The first information about people who did not get coronavirus appeared in the first wave of the pandemic, when British doctors working in a covid hospital in London were examined. Many employees took blood tests, did PCR tests. 58 people did not have covid in their bodies: despite the high risk of infection, there were no symptoms, no antibodies in the blood, or viral RNA. And the T-cell response nevertheless turned out to be very strong.
Twenty examined physicians had an increased level of T cells, 19 – the immune system protein IFI27, and all 58 had T cells that quickly recognize and block the proteins of the SARS-CoV-2 virus – the replication-transcription complex (RTC), which is necessary coronavirus for reproduction.
It was T-lymphocytes in this case that recognized the infected cells and destroyed them themselves. Typically, T cells transmit this information to antibody-secreting immune B cells. But the doctors who did not get sick turned out to have such a strong T-cell immunity that it alone was enough to suppress the virus, given the viral load.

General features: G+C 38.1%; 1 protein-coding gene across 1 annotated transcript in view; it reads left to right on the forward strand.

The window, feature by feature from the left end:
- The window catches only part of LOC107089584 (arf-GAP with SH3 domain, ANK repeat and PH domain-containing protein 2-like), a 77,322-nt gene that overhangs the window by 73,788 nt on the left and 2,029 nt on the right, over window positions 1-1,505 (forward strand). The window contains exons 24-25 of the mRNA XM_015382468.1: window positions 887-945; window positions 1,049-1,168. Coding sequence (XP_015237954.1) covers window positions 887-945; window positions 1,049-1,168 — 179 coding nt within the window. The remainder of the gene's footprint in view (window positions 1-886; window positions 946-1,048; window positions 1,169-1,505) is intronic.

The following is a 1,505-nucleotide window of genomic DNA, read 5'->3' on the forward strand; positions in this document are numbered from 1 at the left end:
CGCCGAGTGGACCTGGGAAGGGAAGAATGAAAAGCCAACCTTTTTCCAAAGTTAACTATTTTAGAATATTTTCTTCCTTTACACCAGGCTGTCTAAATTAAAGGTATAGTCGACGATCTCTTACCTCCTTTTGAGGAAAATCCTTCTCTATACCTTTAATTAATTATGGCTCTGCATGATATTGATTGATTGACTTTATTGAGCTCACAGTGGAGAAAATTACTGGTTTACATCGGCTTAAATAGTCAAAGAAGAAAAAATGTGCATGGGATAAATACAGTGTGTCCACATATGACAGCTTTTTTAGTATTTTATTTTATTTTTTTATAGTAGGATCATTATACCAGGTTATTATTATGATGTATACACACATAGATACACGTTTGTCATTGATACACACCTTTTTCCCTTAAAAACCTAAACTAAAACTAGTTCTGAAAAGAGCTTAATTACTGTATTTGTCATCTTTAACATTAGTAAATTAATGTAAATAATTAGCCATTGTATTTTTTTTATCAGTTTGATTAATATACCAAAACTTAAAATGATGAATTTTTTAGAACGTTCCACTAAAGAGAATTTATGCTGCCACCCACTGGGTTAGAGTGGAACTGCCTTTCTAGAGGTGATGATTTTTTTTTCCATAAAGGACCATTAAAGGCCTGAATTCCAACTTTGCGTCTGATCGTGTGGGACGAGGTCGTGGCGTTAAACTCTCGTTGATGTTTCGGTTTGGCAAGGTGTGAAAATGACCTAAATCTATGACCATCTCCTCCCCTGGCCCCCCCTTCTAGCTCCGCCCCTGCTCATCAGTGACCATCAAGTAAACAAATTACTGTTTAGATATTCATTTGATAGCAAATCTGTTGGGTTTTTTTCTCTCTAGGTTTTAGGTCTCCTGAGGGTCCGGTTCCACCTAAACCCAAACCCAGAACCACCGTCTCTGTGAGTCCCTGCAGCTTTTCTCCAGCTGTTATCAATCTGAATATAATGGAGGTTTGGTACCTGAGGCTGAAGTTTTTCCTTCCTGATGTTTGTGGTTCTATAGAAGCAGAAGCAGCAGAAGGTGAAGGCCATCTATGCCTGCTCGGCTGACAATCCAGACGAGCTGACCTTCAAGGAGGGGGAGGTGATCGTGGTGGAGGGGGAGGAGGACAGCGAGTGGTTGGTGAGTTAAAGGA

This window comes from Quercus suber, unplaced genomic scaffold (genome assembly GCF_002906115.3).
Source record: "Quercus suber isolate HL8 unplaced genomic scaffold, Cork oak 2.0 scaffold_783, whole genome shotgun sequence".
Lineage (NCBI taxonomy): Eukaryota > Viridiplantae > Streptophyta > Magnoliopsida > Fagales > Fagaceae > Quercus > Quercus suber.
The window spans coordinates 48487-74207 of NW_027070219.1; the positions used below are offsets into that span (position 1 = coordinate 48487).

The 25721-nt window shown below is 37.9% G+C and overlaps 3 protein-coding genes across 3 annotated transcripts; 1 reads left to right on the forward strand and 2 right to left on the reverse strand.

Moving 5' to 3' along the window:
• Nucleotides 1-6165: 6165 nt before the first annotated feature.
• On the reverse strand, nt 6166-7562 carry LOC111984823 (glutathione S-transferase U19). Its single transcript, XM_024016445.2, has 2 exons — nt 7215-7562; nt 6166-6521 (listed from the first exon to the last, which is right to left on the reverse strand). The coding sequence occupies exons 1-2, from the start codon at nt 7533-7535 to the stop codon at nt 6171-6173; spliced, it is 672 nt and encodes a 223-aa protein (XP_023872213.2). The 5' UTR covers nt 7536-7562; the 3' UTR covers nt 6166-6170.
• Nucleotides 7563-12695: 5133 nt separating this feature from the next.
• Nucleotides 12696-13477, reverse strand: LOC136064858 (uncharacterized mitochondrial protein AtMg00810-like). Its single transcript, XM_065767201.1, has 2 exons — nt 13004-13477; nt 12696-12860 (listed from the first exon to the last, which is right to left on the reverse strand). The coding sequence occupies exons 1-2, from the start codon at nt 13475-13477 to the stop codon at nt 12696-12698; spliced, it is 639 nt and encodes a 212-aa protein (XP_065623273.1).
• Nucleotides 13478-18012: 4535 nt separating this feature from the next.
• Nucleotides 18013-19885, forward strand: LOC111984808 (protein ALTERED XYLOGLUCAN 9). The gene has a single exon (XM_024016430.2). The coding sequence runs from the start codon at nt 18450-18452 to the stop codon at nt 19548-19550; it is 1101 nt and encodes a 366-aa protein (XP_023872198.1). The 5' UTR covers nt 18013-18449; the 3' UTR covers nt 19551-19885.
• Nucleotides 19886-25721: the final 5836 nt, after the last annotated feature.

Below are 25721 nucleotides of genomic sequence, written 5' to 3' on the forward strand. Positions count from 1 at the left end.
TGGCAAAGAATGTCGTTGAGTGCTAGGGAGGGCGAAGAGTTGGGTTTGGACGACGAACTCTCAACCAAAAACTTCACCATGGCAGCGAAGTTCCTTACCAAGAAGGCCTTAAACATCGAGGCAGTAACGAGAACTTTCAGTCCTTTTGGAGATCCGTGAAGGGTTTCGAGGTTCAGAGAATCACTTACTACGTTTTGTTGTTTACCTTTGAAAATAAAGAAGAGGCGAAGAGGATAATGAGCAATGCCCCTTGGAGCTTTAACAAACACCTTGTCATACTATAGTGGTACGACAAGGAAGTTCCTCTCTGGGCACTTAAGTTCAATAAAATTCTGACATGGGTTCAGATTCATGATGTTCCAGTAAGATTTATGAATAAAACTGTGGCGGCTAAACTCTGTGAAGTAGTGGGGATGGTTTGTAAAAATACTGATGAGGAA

The same applies to people with genetic immunity to the virus. Scientists suggest that there is a special set of genes, thanks to which people do not get coronavirus. Now they are mainly looking for married couples in which one of the spouses is sick, and the other is not. It is necessary to find at least 1000 couples so that everyone can be tested and undergo medical examinations at the same time and on time. Now we have typed 500 pairs. Scientists hope to develop a method of genetic correction based on the genetics of the “non-ill” that protects without any vaccines and antibodies.
As for cellular immunity, based on research, they want to develop a universal pancoronavirus vaccine that targets the structure of the virus, and not the SARS-CoV-2 spike protein, like most modern drugs. Spike proteins in coronaviruses are very different and mutate strongly, and replication-transcriptional complexes are similar and do not change. Such a vaccine will protect not only against SARS-CoV-2 and its variants, but also against other coronaviruses, including those yet unknown.